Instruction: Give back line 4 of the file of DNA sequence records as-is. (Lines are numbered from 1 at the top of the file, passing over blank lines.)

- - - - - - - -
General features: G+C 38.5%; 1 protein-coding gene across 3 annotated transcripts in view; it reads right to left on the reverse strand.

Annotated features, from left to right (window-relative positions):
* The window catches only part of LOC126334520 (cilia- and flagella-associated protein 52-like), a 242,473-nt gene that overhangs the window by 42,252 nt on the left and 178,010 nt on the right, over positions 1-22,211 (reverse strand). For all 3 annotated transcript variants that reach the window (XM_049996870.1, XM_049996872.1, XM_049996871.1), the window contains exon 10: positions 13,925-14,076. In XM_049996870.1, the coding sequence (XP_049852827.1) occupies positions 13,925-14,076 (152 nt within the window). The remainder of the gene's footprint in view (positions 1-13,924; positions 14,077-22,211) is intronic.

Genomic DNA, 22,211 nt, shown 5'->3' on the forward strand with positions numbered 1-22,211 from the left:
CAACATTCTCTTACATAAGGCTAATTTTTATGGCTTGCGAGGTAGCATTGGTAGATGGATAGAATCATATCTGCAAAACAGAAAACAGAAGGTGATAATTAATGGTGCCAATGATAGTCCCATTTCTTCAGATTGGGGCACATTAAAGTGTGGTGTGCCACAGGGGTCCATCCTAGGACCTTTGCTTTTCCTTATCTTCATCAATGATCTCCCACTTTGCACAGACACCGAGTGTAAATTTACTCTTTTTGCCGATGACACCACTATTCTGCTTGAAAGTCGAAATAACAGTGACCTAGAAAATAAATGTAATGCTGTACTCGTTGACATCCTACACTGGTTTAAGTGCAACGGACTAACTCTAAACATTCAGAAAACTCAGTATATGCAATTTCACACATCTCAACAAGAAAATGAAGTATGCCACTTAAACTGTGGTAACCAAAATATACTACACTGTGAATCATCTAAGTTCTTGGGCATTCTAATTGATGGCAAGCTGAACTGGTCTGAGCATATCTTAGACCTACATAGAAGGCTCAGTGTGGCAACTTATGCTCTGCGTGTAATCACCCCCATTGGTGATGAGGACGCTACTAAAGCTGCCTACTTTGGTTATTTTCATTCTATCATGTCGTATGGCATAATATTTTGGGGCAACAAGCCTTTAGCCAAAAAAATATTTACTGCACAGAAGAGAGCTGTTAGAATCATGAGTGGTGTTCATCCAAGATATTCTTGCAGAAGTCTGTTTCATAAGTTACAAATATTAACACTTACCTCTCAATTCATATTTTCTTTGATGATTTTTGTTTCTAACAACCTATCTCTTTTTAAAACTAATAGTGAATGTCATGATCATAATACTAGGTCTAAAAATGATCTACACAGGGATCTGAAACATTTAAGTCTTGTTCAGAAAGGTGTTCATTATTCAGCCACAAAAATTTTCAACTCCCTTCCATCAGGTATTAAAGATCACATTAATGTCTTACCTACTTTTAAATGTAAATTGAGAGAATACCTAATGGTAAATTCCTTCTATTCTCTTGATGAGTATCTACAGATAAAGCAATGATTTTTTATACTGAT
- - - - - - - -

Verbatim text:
Genomic DNA, 22,211 nt, shown 5'->3' on the forward strand with positions numbered 1-22,211 from the left: